I would recommend you find people who may or may not be in your field but someone who you can trust to ask the questions you’re afraid to ask and bat some ideas around.
If you come away from the exchange energised, positive and inspired – these are the right people for you.
If you come away with niggling doubt about their intentions, guilt, questions or confusion, trust your gut – create some distance between you and them.
(3) Everyone wants Something For Free
We all like a freebie but at what cost?
Every few days I receive requests to connect from Twitter, LinkedIn, email and other social media. Some of these are genuine where I have been having conversations with them previously and the natural progression from online is to meet in person socially. However, there are others where this is not the case and I found out the hard way.
One day I was invited to have a coffee with someone and I accepted but imagine my surprise when she brought in documents and powerpoint presentations outlining her work and asked me to read them there and then and tell her if “she was on the right track”. She asked me questions about who my networks were and whether I can introduce them to her.
Similarly, I receive emails from people asking direct and specific questions related to learning, performance and development and access to my network. All this for the price of a coffee!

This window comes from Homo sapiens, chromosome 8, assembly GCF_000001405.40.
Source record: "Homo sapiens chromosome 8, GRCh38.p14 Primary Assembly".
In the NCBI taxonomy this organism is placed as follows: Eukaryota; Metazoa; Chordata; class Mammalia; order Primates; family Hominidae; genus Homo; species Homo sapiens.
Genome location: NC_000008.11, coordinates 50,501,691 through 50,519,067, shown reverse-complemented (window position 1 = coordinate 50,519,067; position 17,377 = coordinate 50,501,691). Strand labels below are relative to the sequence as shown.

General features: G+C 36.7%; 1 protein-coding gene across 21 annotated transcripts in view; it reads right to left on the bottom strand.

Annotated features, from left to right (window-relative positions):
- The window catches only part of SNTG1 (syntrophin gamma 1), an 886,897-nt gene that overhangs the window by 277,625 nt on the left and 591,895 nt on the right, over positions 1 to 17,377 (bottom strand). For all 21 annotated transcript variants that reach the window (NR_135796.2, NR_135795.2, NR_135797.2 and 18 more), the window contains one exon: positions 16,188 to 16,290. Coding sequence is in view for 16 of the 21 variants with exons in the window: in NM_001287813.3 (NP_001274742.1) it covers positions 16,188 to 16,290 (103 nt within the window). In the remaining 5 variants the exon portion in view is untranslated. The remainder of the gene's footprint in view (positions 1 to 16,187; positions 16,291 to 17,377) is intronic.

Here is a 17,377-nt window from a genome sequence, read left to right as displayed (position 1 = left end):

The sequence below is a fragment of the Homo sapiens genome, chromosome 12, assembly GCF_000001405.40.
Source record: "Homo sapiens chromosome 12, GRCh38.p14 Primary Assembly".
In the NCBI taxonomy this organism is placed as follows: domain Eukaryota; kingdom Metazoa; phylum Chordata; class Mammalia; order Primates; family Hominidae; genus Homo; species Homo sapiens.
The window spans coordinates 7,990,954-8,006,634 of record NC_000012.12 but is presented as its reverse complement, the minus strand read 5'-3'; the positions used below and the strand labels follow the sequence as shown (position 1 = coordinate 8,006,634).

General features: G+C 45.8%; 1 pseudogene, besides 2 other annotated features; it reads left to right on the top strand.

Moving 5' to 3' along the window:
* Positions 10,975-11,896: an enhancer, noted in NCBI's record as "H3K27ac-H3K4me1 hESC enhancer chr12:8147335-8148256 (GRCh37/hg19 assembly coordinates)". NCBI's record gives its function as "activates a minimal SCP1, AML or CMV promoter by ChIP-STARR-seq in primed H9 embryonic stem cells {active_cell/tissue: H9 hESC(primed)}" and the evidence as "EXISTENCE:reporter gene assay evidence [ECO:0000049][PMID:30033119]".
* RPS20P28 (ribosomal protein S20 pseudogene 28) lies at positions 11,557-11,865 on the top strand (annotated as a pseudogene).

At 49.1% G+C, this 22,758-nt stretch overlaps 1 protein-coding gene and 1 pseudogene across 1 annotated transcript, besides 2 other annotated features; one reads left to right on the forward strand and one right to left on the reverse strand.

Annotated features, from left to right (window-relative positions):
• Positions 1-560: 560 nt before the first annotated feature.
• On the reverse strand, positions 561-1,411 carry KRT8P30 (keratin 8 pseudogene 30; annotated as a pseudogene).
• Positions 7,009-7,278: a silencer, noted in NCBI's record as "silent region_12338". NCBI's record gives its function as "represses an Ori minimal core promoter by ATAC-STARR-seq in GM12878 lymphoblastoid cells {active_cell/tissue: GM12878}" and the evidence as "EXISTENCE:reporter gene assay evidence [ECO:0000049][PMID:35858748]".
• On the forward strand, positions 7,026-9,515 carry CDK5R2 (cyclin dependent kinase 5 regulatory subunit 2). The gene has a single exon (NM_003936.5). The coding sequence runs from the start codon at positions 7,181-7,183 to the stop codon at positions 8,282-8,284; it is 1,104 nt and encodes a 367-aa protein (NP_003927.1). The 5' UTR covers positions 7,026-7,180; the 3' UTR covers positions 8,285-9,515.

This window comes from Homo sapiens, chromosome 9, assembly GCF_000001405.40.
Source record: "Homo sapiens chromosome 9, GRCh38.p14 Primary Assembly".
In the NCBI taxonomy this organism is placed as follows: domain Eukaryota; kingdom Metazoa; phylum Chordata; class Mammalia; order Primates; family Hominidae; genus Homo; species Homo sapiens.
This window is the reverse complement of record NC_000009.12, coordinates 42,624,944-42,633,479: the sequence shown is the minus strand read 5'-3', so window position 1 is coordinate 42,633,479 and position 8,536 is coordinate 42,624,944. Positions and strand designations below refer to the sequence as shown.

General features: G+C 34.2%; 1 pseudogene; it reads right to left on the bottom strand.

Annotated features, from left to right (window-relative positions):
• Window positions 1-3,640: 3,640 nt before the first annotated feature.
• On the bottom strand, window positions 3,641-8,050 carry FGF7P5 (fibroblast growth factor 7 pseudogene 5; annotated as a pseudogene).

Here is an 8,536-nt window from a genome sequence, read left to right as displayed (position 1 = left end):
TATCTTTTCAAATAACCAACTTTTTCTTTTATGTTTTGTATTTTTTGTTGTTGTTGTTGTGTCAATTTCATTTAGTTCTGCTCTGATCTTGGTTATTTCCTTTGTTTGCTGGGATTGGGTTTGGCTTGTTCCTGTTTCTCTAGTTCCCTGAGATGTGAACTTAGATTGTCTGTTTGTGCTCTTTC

Early on I realised that everyone wants something for free so now I qualify the meeting to seek out their intentions and tell them that I charge for this service. Naturally, none have taken the exchange further.
(4) Save Some Money & Make a Budget
For some years, I was a Navy Reservist and I saved this money with the intention of freelancing. Somehow I knew that this second job in the Reserves was going to fund my future job because I always saw myself working for myself some day. In order to do this, you need some sort of nest egg.
For the last few years while I was in paid work, I bought the equipment and tools using this fund to create a home office so that I was not going to spend any additional money or seek out a loan to set it all up.
For the last couple of months, I have spent nothing on the business except for a budget of coffee every week for networking meetings.
Working for yourself also makes you more resourceful. If I really don’t need something, I don’t buy it. If it can be recycled or reused, then I do this – or at a pinch, just borrow it. It’s likely that someone already has what you want and is more than happy to lend it out.
Okay, by not spending you’re not driving the economy and the only benefit goes into the pocket of the local cafes – there’s good and bad here.
(5) Find Your Value